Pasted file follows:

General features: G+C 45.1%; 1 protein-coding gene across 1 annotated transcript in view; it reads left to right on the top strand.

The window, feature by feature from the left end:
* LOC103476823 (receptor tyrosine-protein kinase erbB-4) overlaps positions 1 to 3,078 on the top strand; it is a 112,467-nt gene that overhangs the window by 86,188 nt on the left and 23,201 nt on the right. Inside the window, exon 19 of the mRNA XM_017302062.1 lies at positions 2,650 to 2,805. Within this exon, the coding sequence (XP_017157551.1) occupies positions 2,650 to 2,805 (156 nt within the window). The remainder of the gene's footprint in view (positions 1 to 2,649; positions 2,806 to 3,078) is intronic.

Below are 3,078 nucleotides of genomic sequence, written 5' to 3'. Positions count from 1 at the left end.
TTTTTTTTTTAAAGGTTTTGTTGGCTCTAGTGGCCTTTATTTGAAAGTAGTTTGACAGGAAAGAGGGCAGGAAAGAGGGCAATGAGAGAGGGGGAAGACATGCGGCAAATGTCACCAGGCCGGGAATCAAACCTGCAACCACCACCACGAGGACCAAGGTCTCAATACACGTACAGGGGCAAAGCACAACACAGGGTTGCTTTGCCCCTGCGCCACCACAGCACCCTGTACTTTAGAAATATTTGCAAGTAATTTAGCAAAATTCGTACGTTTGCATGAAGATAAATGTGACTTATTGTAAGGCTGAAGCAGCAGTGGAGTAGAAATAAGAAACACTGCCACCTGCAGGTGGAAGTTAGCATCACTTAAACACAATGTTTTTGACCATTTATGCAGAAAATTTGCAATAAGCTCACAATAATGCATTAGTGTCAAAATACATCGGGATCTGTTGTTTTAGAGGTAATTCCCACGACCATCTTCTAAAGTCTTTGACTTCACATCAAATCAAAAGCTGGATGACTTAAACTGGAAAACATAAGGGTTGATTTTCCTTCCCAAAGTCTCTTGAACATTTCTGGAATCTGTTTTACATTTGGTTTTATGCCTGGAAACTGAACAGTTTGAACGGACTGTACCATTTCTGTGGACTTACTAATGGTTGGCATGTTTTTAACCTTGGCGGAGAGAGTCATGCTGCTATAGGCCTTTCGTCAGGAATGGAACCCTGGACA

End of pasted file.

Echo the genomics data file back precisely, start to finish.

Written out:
General features: G+C 45.1%; 1 protein-coding gene across 1 annotated transcript in view; it reads left to right on the top strand.

The window, feature by feature from the left end:
* LOC103476823 (receptor tyrosine-protein kinase erbB-4) overlaps positions 1 to 3,078 on the top strand; it is a 112,467-nt gene that overhangs the window by 86,188 nt on the left and 23,201 nt on the right. Inside the window, exon 19 of the mRNA XM_017302062.1 lies at positions 2,650 to 2,805. Within this exon, the coding sequence (XP_017157551.1) occupies positions 2,650 to 2,805 (156 nt within the window). The remainder of the gene's footprint in view (positions 1 to 2,649; positions 2,806 to 3,078) is intronic.

Below are 3,078 nucleotides of genomic sequence, written 5' to 3'. Positions count from 1 at the left end.
TTTTTTTTTTAAAGGTTTTGTTGGCTCTAGTGGCCTTTATTTGAAAGTAGTTTGACAGGAAAGAGGGCAGGAAAGAGGGCAATGAGAGAGGGGGAAGACATGCGGCAAATGTCACCAGGCCGGGAATCAAACCTGCAACCACCACCACGAGGACCAAGGTCTCAATACACGTACAGGGGCAAAGCACAACACAGGGTTGCTTTGCCCCTGCGCCACCACAGCACCCTGTACTTTAGAAATATTTGCAAGTAATTTAGCAAAATTCGTACGTTTGCATGAAGATAAATGTGACTTATTGTAAGGCTGAAGCAGCAGTGGAGTAGAAATAAGAAACACTGCCACCTGCAGGTGGAAGTTAGCATCACTTAAACACAATGTTTTTGACCATTTATGCAGAAAATTTGCAATAAGCTCACAATAATGCATTAGTGTCAAAATACATCGGGATCTGTTGTTTTAGAGGTAATTCCCACGACCATCTTCTAAAGTCTTTGACTTCACATCAAATCAAAAGCTGGATGACTTAAACTGGAAAACATAAGGGTTGATTTTCCTTCCCAAAGTCTCTTGAACATTTCTGGAATCTGTTTTACATTTGGTTTTATGCCTGGAAACTGAACAGTTTGAACGGACTGTACCATTTCTGTGGACTTACTAATGGTTGGCATGTTTTTAACCTTGGCGGAGAGAGTCATGCTGCTATAGGCCTTTCGTCAGGAATGGAACCCTGGACA